What exactly is the issue with a so called canned lesson, which by implication is probably derogatory? We are trying to impart knowledge to our children and whatever method is best is the one we choose. Clearly the Khan Academy approach is far superior to the classic classroom teacher and textbook approach and likely better than any proprietary solution. Its absence from this blog is a glaring omission.

      When someone of considerable intellect, wealth and experience chooses to financially support a not for profit endeavor and/or use the products/services/methods for their children, I do not care what you call it. It certainly carries a lot more weight than you questionable ramblings.

      I am not associated with the Khan Academy or the field of education in any way whatsoever. I have no dog in this fight. I am however very capable of making relevant observations and thinking independently. I have raised two children, educated in a public school system for the first few years and then distance/home schooling for the balance. I therefore have personal and varied experience in this matter.

      Now where do you sit in all of this?
      • A textbook IS a "canned lesson"

        I'm with you D.T. ... What's so bad about "canned lessons"? Exactly how is a textbook not a canned lesson? I was a college teacher for a few classes over the years and I eschewed the book that was previously required by my predecessor... The college bookstore hated me, but the students appreciated that they didn't have to pay $110 for a (very heavy) book that was going to be out of date before it was even printed. My course was an intro web development course and I used the excellent and FREE w3schools.com. My students got a BETTER education using interactive tools, without paying a dime extra for a book that would just gather dust. I was also able to tell these students that they needed only to continue learning from w3schools.com and they would have an excellent start to a web development career, WITHOUT more college courses! These "canned" courses were much better (interactive AND up to date) than anything I could have made myself or taught out of ANY book. Thank goodness for w3schools (and now Khan)!
  • Tech isn't what we need, certainly not tablets.

    The idea of tablets and laptops at all necessary in educating our students is pure idiocy. Tablets do not teach. Teachers teach. Tablets and laptops and the internet in general are resources. But so are textbooks and libraries. Neither of which are as fragile and short lived as an expensive tablet.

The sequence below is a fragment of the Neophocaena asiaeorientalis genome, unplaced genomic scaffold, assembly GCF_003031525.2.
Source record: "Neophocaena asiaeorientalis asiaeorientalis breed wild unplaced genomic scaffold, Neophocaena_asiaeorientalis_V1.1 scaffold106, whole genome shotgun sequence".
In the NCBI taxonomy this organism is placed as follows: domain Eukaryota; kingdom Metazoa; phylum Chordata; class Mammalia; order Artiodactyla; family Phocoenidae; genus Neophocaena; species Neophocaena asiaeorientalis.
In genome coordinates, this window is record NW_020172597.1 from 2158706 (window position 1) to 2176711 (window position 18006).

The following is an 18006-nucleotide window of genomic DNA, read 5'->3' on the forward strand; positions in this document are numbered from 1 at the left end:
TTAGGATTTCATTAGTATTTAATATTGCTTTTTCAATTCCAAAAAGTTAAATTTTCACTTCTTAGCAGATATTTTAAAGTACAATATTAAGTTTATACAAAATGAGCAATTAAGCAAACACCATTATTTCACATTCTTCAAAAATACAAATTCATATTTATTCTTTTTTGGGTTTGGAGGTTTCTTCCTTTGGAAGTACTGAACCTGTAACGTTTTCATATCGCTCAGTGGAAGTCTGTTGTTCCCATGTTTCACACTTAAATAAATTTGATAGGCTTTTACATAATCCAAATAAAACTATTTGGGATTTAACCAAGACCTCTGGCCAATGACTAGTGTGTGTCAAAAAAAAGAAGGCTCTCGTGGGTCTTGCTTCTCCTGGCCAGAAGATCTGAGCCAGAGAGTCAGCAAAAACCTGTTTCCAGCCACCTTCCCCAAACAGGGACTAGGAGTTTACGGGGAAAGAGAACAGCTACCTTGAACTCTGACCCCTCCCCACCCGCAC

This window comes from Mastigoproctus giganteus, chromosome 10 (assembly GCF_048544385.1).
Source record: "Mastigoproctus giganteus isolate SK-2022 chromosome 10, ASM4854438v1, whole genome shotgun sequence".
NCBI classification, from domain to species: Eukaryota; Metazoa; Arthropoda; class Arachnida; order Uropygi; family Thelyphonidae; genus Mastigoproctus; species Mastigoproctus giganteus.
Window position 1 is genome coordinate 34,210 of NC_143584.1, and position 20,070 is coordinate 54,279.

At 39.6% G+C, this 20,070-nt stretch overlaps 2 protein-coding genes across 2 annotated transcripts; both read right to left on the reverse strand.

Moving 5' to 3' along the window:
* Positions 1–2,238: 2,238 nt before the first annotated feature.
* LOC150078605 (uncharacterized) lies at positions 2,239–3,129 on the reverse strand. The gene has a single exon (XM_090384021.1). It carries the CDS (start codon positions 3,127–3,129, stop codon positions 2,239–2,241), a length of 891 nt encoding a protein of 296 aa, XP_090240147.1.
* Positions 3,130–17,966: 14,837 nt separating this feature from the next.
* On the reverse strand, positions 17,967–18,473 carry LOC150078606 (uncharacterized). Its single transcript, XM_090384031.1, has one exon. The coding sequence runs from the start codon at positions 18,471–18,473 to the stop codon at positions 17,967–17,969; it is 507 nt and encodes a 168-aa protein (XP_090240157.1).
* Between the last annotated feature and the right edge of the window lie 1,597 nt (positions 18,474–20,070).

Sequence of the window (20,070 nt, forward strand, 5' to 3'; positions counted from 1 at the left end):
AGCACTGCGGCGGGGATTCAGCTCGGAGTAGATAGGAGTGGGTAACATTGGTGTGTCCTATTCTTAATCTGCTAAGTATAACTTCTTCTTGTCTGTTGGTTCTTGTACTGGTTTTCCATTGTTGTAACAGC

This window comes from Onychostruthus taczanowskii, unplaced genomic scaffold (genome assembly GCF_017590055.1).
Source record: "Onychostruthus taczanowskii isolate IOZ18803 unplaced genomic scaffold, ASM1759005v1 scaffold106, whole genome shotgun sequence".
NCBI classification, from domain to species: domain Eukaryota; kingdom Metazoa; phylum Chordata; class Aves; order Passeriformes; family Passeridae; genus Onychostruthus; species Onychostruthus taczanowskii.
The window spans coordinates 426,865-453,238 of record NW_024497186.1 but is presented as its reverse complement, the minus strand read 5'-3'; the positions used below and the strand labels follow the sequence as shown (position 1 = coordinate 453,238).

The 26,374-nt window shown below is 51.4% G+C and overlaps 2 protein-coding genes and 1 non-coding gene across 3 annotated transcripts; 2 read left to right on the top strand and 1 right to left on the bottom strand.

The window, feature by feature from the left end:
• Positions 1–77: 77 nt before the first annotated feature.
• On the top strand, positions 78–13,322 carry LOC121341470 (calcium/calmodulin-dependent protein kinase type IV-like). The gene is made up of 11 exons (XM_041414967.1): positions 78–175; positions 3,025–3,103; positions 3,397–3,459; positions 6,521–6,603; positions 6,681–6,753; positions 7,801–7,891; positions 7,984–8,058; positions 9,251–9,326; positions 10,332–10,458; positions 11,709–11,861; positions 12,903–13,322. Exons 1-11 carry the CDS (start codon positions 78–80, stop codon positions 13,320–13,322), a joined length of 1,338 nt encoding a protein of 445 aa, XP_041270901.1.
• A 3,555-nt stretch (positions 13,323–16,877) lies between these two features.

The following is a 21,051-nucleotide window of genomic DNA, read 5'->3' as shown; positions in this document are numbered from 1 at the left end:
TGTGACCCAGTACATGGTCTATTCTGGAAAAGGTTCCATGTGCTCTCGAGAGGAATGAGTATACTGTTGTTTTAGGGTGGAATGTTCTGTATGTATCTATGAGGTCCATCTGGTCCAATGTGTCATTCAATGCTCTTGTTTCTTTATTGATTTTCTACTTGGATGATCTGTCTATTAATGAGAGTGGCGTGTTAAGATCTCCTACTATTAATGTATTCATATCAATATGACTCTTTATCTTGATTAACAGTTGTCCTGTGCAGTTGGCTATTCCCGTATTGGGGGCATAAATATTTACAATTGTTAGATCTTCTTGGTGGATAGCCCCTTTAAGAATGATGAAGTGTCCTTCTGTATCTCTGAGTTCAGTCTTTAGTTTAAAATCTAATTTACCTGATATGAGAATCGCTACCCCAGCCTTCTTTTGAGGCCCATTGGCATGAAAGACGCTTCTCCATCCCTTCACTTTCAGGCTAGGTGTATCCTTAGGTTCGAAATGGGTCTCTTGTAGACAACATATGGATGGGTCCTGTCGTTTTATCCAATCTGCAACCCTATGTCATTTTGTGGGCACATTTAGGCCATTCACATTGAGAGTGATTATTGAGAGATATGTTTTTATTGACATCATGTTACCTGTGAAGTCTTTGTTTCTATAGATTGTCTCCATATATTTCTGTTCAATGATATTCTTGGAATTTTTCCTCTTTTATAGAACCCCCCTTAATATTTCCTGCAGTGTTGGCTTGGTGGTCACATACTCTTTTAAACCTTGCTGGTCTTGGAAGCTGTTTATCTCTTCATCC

Instead of adopting feel-good, useless quick fixes that will do nothing except waste money and our kids minds, put more effort into getting real education into schools. Stop laying off teachers. Stop loading them down with pointless paperwork, which detracts from time needed to do their jobs. Get the parents involved in kids education. Stop blaming poor grades on an overloaded educational system and put it where it belongs - the parents and communities that won't pay for education or support their schools. Tablets - crap. Without good teachers you may as well give tablets to chimpanzees and expect them to learn calculus.
    • Sorry, but you're dreaming...

      Most parents are NOT going to get involved. MANY teachers are simply incompetent and incapable of effective teaching (because their teachers were likewise incompetent and unable to teach them how to teach). Even though I was a teacher myself (see above), I saw a LOT of simply lame teachers all around me... and hey, I certainly could have done a better job as well. We need to look at education how it exists now... a broken system that is full of indoctrination instead of facts, full of unprofessional people who might mean well, but are clueless about how to reach today's kids (hint: their noses are buried in their iDevice... look around!). The sad truth is, the iPad is our only hope! Without a tablet-based education system, you will simply lose an entire generation who is uninterested in you archaic "old school" methods which are clearly not working anyway.